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b) Casting adult animals Why? Medical treatment e.g. left displacement of the abomasum (LDA) requires the cow to be rolled. Obstetrics -sorting out a twisted womb Foot care, especially bulls. Surgical procedures e.g. LDA surgery

This is a very useful method of restraint. It does no harm to the animal (see precautions below), it is seldom difficult, is cheaper, safer and often quicker than using sedative drugs although a small dose can be useful before casting fractious animals. Often a combination of casting and a sedative is employed for animals in which the use of either method alone carries unacceptable risks. Precautions Avoid casting heavily pregnant animals Ensure a soft surface is available, grass or bedding. Make sure the animal has space to go down without injuring itself or the operators Loose hobbling may make leg control easier in nervous or fractious animals. Decide which side to cast the cow on before you start applying ropes. Have an experienced handler on the head, especially once the animal is cast.

1. Reuffs method This is the most commonly used technique in practice. a) The cow should be restrained by the head or neck in such a way that she can be released quickly if necessary i.e. chain tied to string or quick release knot. The cow must be tied to something solid that cannot break or be pulled out. Fence stobs are unreliable! Ensure that she will not be hung by the head when going down. Experienced operators can hold the halter by hand with a quiet cow. b) Loop the rope around the animals neck and tie a bowline (http://www.knots.net/Bowline.html) or a reef knot (non-slip knot)(below). Then take the rope to the withers and drop it down the left side (cow falls to right) or right side (cow falls to left). c) The rope is then taken under the chest, up the opposite side and passed under itself. d) Repeat this in front of the hook bones. e) Where the ropes cross will be loose and down the side of the animal until immediately before casting when they should be adjusted upwards until very tight. Some sensitive cows will show signs of going down at this stage so be careful. f) The rope end is first pulled backwards and then, as the cow shows signs of submission the rope is then pulled in the direction that the cow is to go down. g) Keep the ropes tight until the head is well restrained otherwise the cow will just get right back up!

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Reuffs method should not be used in male animals unless generous padding is used to protect the penis from damage. Care should also be taken where animals have prominent milk veins. Use method 2 otherwise. Reef Knot:

Reuffs Method

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2. Crisscross method 12m rope is divided in half and the centre of the rope is placed on the neck in front of the withers. Pass each end under the front legs and over to the opposite side, up the side of the animal, crossing over again in the middle of the back. The ropes are then passed between the hind limbs and pulled from behind.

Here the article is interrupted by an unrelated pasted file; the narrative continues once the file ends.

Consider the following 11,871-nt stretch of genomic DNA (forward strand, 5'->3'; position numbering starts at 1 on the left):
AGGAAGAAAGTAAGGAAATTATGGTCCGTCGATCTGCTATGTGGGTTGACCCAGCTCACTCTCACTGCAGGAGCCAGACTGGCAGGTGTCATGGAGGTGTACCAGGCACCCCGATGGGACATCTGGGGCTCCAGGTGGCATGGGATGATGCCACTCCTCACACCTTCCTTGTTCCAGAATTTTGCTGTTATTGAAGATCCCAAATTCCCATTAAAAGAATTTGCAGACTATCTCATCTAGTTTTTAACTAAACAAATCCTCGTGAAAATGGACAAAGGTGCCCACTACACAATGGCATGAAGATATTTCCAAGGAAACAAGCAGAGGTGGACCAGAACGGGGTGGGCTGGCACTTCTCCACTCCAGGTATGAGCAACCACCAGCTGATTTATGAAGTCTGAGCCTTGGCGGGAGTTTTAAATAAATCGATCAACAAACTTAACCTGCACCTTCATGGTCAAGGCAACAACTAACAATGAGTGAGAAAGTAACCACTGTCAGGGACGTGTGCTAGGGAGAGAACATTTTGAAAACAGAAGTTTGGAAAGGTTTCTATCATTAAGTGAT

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8) Blood sampling/ injection sites


Venepuncture Blood may be collected from the tail vein (remove gross faecal contamination, body restraint required) or jugular vein (sample mid neck, good head restraint required). The mammary vein is also a possible site for blood collection and intravenous treatment but its use is not advisable. This is due to its tendency to form haematomas, the risk of phlebitis, risk of being kicked and the amount of dirt around it. Some farmers will use it for calcium treatment because it is easy to find. Intravenous injections Jugular vein, mid neck, good head restraint required. The tail vein is sometimes used for small volumes of sedative drugs (1-2mls) but it should be used with caution because cows have been known to lose their tails if there is damage to the blood supply caused by injecting irritant substances peri-vascularly. This is easily done in the tail especially if the animal moves. Intramuscular injections 1. Gluteal region, care must be taken not to damage the sciatic nerve so inject towards anterior of gluteals and take extra care with thin animals. Do not use this site in young calves or in animals close to slaughter 2. Neck muscles this is probably the ideal site in beef animals, as it does not involve expensive cuts of muscle. Middle third of neck, one-third of the way down from the nuchal ligament. 3. Quadriceps Subcutaneous injections Several antibiotics are designed for subcutaneous use. Also bottles of calcium and magnesium may be injected subcutaneously. The area of loose skin behind the shoulder is most useful although some people also use the area on the neck just in front of the shoulder. N.B. When administering subcutaneous or intramuscular injections always ensure that the needle is not within a blood vessel and be as clean as possible. Do not use contaminated needles and syringes and find a clean area of skin.

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9) Drenching / Ringing
Oral administration of medicines Animals may be drenched using a drenching gun (e.g. worming) or a long-necked bottle. Introduce the bottle or gun via the diastema and aim it towards the back of the tongue. The head should be minimally restrained and the animal should be allowed to swallow as it is drenched- dont go too fast. Take special care with weak animals. Tilt the nose upward to aid drenching. Ringing bull Easiest in a crush with a halter and bulldogs if the bull is particularly difficult. A halter is usually sufficient. Ring is inserted low down through the nasal septum IN FRONT of the cartilage. Rings vary in size and are copper or alloy.